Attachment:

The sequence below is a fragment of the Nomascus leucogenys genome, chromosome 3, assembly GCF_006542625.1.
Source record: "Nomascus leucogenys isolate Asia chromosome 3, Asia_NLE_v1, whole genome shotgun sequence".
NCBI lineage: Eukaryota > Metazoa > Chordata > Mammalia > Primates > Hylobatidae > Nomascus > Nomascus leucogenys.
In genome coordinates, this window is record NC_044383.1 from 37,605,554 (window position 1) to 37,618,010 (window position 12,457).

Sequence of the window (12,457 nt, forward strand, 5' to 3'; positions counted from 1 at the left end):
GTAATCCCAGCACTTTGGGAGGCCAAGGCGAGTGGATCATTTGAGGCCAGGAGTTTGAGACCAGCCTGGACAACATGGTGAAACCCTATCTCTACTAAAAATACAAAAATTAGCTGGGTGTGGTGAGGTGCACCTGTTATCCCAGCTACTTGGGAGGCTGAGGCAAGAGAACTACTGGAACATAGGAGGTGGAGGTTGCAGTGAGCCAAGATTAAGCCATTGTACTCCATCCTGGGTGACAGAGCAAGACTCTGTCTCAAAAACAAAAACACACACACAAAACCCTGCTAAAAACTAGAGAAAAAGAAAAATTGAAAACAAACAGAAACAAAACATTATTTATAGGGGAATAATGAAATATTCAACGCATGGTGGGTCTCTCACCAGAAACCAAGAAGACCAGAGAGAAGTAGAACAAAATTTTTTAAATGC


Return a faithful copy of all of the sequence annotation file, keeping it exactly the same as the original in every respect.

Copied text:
The sequence below is a fragment of the Nomascus leucogenys genome, chromosome 3, assembly GCF_006542625.1.
Source record: "Nomascus leucogenys isolate Asia chromosome 3, Asia_NLE_v1, whole genome shotgun sequence".
NCBI lineage: Eukaryota > Metazoa > Chordata > Mammalia > Primates > Hylobatidae > Nomascus > Nomascus leucogenys.
In genome coordinates, this window is record NC_044383.1 from 37,605,554 (window position 1) to 37,618,010 (window position 12,457).

Sequence of the window (12,457 nt, forward strand, 5' to 3'; positions counted from 1 at the left end):
GTAATCCCAGCACTTTGGGAGGCCAAGGCGAGTGGATCATTTGAGGCCAGGAGTTTGAGACCAGCCTGGACAACATGGTGAAACCCTATCTCTACTAAAAATACAAAAATTAGCTGGGTGTGGTGAGGTGCACCTGTTATCCCAGCTACTTGGGAGGCTGAGGCAAGAGAACTACTGGAACATAGGAGGTGGAGGTTGCAGTGAGCCAAGATTAAGCCATTGTACTCCATCCTGGGTGACAGAGCAAGACTCTGTCTCAAAAACAAAAACACACACACAAAACCCTGCTAAAAACTAGAGAAAAAGAAAAATTGAAAACAAACAGAAACAAAACATTATTTATAGGGGAATAATGAAATATTCAACGCATGGTGGGTCTCTCACCAGAAACCAAGAAGACCAGAGAGAAGTAGAACAAAATTTTTTAAATGC